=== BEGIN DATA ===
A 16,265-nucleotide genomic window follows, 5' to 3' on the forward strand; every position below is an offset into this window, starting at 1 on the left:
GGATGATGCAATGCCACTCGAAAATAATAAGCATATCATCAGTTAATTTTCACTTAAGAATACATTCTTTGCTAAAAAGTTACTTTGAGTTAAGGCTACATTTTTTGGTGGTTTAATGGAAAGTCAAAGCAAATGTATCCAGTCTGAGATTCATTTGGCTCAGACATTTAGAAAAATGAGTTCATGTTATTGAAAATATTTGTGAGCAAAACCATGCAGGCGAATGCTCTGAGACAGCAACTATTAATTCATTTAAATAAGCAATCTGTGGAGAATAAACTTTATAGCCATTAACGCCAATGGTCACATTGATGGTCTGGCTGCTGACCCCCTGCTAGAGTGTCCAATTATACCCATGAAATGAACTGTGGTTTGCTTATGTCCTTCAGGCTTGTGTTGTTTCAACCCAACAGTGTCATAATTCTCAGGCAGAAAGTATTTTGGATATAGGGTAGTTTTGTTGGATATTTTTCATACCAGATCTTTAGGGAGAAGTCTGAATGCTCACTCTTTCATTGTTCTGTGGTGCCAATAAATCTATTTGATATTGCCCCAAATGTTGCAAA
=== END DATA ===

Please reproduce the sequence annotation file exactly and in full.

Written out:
A 16,265-nucleotide genomic window follows, 5' to 3' on the forward strand; every position below is an offset into this window, starting at 1 on the left:
GGATGATGCAATGCCACTCGAAAATAATAAGCATATCATCAGTTAATTTTCACTTAAGAATACATTCTTTGCTAAAAAGTTACTTTGAGTTAAGGCTACATTTTTTGGTGGTTTAATGGAAAGTCAAAGCAAATGTATCCAGTCTGAGATTCATTTGGCTCAGACATTTAGAAAAATGAGTTCATGTTATTGAAAATATTTGTGAGCAAAACCATGCAGGCGAATGCTCTGAGACAGCAACTATTAATTCATTTAAATAAGCAATCTGTGGAGAATAAACTTTATAGCCATTAACGCCAATGGTCACATTGATGGTCTGGCTGCTGACCCCCTGCTAGAGTGTCCAATTATACCCATGAAATGAACTGTGGTTTGCTTATGTCCTTCAGGCTTGTGTTGTTTCAACCCAACAGTGTCATAATTCTCAGGCAGAAAGTATTTTGGATATAGGGTAGTTTTGTTGGATATTTTTCATACCAGATCTTTAGGGAGAAGTCTGAATGCTCACTCTTTCATTGTTCTGTGGTGCCAATAAATCTATTTGATATTGCCCCAAATGTTGCAAA